5. Stretch – gentle stretching is a great thing to do once your blood is flowing and your muscles are warm. It’s best to save “deeper” stretches after practice as a “cool-down.” However, stretching before a practice session with cold muscles can be dangerous and even introduce tension and strains.
  6. Take Plenty of Breaks – don’t wait until your muscles get tired and cramp up, take frequent mini breaks instead. Your brain and your hands will thank you. This is a good time to take in water and simple carbs to keep your energy and willpower up
  7. Pain Isn’t Normal – don’t ignore any burning, aching, pinching, tearing, throbbing, tingling, or numbness. Playing cello isn’t effortless, but it should never be painful. Stop playing immediately, and if you can’t figure out the problem without hurting yourself more, then wait till you can consult your teacher and/or a doctor. The earlier you stop & search for a solution, the more simple and quick that solution will be, the simplest being a good nights rest.
  8. Sleep – without adequate rest our brains and bodies cannot function properly for learning. In fact, not getting sufficient rest can put the same stress load on a body as a heavy workout. Chronic insomnia also has pretty nasty effects on memory formation, ability to focus, and can even decrease brain volume (ie cause dementia) if persistent.
  9. Balance Your Load – if you increase the intensity of your practice routine by introducing challenging new technique (extensions, double stops, energetic bowing techniques, etc), you should decrease the volume of your practice time to keep the overall physical stress load from spiking
  10. Ease Back Into It – in the event of an injury, don’t rush headlong back into your routine. Notch it up slowly and always, always, always, listen to your body.
  11. Rest on Your Rest Day – it’s typical in our busy multi-tasking lives to want to pack your rest time with activity to try and make up for any lost time on other priorities. If possible, try to make DOING NOTHING AT ALL a priority during your rest days. At least nothing that involves using your hands very much.
  12. Watch for Mental Fatigue – if at the end of a long practice you feel your passion for the cello waning, then you are probably suffering from ego-depletion and you are need of a rest day to avoid burnout and injury. This sensation is technically a form of temporary depression that is a direct result of overtraining. Take one Day off, and you will feel that siren song calling from your cello case again. You will also be more physically refreshed and mentally alert, and thus more efficient in the practice room.

Nothing will shorten your practice routine faster than holding on to excess tension, it is also the quickest road to injury. If you have a problem with relaxation, I recommend taking a class on yoga/tai chi or simply going for a nice walk. You might also find my post on inserting rest notes helpful since it is the most efficient route I’ve found toward ensuring relaxed playing for hours on end.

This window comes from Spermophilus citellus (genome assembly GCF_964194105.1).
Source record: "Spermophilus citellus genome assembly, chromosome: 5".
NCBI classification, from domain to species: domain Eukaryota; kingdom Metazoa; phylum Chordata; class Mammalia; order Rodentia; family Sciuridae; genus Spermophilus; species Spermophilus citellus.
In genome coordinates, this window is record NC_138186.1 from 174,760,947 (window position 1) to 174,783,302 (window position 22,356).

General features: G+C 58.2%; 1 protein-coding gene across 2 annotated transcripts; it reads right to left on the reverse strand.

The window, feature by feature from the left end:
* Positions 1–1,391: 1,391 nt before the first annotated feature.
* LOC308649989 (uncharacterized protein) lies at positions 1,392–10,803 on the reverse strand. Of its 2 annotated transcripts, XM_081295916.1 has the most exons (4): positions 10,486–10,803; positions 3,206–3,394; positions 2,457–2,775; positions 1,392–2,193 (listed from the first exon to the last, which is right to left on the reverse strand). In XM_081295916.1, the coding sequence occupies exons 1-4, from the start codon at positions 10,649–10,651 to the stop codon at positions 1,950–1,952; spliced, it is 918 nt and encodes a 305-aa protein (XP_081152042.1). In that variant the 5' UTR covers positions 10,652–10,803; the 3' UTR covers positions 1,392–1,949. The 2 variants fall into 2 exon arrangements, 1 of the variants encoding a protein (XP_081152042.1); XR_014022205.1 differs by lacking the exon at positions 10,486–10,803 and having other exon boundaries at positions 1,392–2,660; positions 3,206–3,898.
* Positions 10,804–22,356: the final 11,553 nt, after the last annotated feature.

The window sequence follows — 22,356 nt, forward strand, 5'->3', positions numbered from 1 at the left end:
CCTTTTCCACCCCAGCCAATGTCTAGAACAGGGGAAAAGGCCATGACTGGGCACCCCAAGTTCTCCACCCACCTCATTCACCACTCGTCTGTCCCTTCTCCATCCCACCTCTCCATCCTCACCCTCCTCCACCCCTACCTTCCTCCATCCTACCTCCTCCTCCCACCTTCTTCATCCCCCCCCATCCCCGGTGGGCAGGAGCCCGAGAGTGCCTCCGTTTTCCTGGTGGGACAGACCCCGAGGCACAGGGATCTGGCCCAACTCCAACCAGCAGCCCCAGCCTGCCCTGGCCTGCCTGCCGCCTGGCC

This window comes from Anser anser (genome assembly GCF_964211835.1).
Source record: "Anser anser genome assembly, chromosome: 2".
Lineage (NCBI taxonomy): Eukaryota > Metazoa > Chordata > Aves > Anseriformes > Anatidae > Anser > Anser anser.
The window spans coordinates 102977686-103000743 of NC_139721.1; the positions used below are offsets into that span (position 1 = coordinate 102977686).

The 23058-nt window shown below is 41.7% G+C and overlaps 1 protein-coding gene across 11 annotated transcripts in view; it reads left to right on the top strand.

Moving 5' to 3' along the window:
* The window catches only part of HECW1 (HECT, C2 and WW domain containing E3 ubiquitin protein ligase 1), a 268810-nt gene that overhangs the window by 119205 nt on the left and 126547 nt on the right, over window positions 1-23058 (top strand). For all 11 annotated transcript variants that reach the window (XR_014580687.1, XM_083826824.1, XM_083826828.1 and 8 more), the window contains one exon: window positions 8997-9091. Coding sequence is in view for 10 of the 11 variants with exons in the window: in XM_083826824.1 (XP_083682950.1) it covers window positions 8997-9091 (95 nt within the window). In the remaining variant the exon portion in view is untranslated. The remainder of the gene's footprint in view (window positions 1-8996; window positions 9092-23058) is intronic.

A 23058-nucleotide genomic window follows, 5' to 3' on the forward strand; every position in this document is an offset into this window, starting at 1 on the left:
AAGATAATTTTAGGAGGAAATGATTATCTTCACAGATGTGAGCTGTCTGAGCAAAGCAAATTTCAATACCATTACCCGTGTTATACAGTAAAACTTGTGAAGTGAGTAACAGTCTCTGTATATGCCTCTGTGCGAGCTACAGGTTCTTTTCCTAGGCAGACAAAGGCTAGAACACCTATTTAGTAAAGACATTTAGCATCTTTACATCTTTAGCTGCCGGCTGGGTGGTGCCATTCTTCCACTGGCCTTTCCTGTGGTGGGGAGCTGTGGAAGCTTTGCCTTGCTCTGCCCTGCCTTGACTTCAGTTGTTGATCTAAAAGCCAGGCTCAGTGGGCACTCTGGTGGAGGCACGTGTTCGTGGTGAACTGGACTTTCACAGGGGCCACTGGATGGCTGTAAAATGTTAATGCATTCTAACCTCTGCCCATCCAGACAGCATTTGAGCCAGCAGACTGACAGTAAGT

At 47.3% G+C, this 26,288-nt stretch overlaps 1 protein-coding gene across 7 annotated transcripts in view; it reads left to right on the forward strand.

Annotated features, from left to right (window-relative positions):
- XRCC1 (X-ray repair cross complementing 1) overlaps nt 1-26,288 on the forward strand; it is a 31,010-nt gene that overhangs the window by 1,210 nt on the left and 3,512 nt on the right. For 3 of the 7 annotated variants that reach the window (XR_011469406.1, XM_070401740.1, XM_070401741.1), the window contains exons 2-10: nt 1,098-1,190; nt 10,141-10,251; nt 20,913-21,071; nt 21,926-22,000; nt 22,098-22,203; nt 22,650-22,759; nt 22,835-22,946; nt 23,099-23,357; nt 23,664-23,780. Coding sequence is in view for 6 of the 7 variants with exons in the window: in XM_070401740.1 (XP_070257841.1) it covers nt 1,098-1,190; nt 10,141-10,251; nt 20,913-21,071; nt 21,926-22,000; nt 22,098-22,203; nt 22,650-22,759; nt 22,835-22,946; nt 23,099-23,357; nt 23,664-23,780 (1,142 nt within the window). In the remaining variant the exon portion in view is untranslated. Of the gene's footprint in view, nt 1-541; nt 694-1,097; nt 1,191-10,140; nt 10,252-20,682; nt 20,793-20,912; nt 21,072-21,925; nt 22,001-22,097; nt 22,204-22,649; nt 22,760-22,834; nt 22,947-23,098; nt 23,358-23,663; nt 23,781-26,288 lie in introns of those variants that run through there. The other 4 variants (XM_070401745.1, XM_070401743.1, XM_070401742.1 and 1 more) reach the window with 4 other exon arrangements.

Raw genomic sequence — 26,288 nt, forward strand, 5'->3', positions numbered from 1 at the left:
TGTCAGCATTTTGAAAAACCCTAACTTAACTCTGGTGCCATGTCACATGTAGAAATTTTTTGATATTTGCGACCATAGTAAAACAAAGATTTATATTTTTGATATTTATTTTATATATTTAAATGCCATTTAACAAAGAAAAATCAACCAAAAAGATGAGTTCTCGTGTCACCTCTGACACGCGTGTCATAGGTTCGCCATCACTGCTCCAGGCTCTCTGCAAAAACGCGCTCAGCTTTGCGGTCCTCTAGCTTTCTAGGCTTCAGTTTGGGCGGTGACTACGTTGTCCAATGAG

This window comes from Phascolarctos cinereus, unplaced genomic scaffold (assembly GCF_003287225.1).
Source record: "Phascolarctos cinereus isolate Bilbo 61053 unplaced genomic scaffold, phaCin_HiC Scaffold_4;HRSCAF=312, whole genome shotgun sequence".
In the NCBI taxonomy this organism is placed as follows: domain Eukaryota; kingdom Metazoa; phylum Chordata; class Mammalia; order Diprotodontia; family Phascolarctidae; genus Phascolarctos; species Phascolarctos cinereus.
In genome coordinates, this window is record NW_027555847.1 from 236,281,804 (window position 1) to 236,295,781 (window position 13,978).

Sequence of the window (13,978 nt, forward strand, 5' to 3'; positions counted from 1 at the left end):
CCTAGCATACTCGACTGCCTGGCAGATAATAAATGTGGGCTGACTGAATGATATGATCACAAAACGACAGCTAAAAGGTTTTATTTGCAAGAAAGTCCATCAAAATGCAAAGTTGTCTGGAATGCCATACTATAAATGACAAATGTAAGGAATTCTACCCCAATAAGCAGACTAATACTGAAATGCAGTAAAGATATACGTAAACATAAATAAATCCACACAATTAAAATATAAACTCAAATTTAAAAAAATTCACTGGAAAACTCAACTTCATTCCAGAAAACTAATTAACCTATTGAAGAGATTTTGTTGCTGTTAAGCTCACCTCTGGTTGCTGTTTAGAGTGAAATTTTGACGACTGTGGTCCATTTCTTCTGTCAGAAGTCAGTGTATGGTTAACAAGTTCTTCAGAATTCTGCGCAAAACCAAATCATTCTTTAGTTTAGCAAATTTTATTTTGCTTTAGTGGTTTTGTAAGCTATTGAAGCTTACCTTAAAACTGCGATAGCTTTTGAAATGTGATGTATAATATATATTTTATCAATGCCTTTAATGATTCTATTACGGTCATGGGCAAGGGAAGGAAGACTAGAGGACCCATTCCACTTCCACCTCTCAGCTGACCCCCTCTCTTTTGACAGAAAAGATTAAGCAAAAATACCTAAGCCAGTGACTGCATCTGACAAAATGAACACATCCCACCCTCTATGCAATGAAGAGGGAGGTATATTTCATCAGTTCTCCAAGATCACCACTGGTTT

Embrace the Null Space (935 Hours)

There is a tendency when we look at a familiar piece of music to see it as a single contiguous object, rather than as a series of moments, each one flowing into the next. However when we look at a new piece of music, especially one with unfamiliar note transitions, something magical happens in our brains. We are forced to disengage our autopilot, slow down, and forge new neural pathways to an untilled plot of mental real estate. Once we find that note, even if the transition is not very clean or accurate, our instinct is to move forward and begin conquering to the next series of notes.

Unfortunately, if an awkward transition between any notes remains neglected, something rather untidy and unmagical begins to take root in our minds. Each time we play that passage, we accumulate a set of awkward sensations that get reinforced through repetition. This now predictable awkwardness turns into disconcerting thoughts, feelings, and judgements so we tune them out as best we can to “focus on the music” and in the process, the transition between the notes gets fuzzier and increasingly chaotic. The result of such practice habits can be disastrous during a performance where unconscious hiccups become magnified as tunnel vision kicks in and our instincts take over.

The best way that I’ve found to banish these subconscious gremlins is to insert a series of rest beats inbetween each note transition in a new piece, and put the section (usually just two notes) on a metronome loop, repeating the transitions over and over again. The rest beats are the key to this exercise because they give the mind time to calculate and the body time to relax and find a graceful path to the next note. Every mistake is an opportunity to examine what can go wrong, and then make a positive reinforcing correction on the next loop. Its important to avoid the temptation to fix the problem mid-loop, or else you’ll be ingraining “note hunting” habits. These are especially heinous because not only do they result in mealy technique, poor intonation, and messy bow-starts, but in a performance setting, the unsteady sounds they produce are often much more apparent to the audience than to the musician.

The reason this rest note exercise seems to work is very similar to the principles of micro muscle movements taught in tai chi. To go fast, you must first go slow. The slower you go, the more information your muscles and nerves have to work with, and the more time you have to declench that vulcan death grip on the fingerboard! Likewise, the more rest beats between the notes, the easier, smoother, and more relaxed your note transitions will ultimately be. I have gone as high as three rest notes. Try it on a short piece of unfamiliar music. You will be amazed when your fingers begin to be drawn, as if by magnetism, to the exact right spot with each metronome click. Once you experience this magical feeling, then you are only just beginning to get a benefit of repetition. To get the full benefit, you will need to wear a mental grove in that string by reinforcing the accurate motions on a daily basis.

This practice technique is so useful and effective that I now devote the first hour (or more) of my practice sessions to this kind of exercise. It’s essentially like scale work, but with an emphasis on accuracy rather than tone. There are similar exercises that I do for tone, but that will be for a future post!